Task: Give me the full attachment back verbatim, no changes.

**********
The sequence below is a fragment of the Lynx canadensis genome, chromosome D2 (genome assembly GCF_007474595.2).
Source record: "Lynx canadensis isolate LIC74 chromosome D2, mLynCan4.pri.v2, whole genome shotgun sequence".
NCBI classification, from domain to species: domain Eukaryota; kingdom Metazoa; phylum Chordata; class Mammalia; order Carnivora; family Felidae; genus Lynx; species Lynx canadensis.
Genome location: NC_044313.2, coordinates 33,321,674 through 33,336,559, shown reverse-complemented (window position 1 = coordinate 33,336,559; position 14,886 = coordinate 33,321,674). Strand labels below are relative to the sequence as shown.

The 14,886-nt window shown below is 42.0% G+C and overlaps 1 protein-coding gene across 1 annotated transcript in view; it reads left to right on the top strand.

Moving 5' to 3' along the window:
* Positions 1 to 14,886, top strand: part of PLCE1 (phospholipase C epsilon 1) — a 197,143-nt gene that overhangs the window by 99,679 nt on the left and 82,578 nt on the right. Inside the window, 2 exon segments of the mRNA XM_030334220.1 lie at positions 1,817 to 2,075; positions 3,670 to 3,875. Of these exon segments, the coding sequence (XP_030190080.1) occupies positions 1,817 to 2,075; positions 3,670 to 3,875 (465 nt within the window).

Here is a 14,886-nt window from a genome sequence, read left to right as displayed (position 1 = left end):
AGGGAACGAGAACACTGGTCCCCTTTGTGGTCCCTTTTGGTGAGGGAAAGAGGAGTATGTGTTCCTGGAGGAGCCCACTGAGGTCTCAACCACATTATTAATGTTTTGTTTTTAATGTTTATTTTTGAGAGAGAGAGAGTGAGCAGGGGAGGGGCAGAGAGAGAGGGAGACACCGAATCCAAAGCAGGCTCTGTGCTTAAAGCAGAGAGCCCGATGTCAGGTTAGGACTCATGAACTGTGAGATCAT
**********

The sequence below is a fragment of the Lynx canadensis genome, chromosome D2 (genome assembly GCF_007474595.2).
Source record: "Lynx canadensis isolate LIC74 chromosome D2, mLynCan4.pri.v2, whole genome shotgun sequence".
NCBI classification, from domain to species: domain Eukaryota; kingdom Metazoa; phylum Chordata; class Mammalia; order Carnivora; family Felidae; genus Lynx; species Lynx canadensis.
Genome location: NC_044313.2, coordinates 33,321,674 through 33,336,559, shown reverse-complemented (window position 1 = coordinate 33,336,559; position 14,886 = coordinate 33,321,674). Strand labels below are relative to the sequence as shown.

The 14,886-nt window shown below is 42.0% G+C and overlaps 1 protein-coding gene across 1 annotated transcript in view; it reads left to right on the top strand.

Moving 5' to 3' along the window:
* Positions 1 to 14,886, top strand: part of PLCE1 (phospholipase C epsilon 1) — a 197,143-nt gene that overhangs the window by 99,679 nt on the left and 82,578 nt on the right. Inside the window, 2 exon segments of the mRNA XM_030334220.1 lie at positions 1,817 to 2,075; positions 3,670 to 3,875. Of these exon segments, the coding sequence (XP_030190080.1) occupies positions 1,817 to 2,075; positions 3,670 to 3,875 (465 nt within the window).

Here is a 14,886-nt window from a genome sequence, read left to right as displayed (position 1 = left end):
AGGGAACGAGAACACTGGTCCCCTTTGTGGTCCCTTTTGGTGAGGGAAAGAGGAGTATGTGTTCCTGGAGGAGCCCACTGAGGTCTCAACCACATTATTAATGTTTTGTTTTTAATGTTTATTTTTGAGAGAGAGAGAGTGAGCAGGGGAGGGGCAGAGAGAGAGGGAGACACCGAATCCAAAGCAGGCTCTGTGCTTAAAGCAGAGAGCCCGATGTCAGGTTAGGACTCATGAACTGTGAGATCAT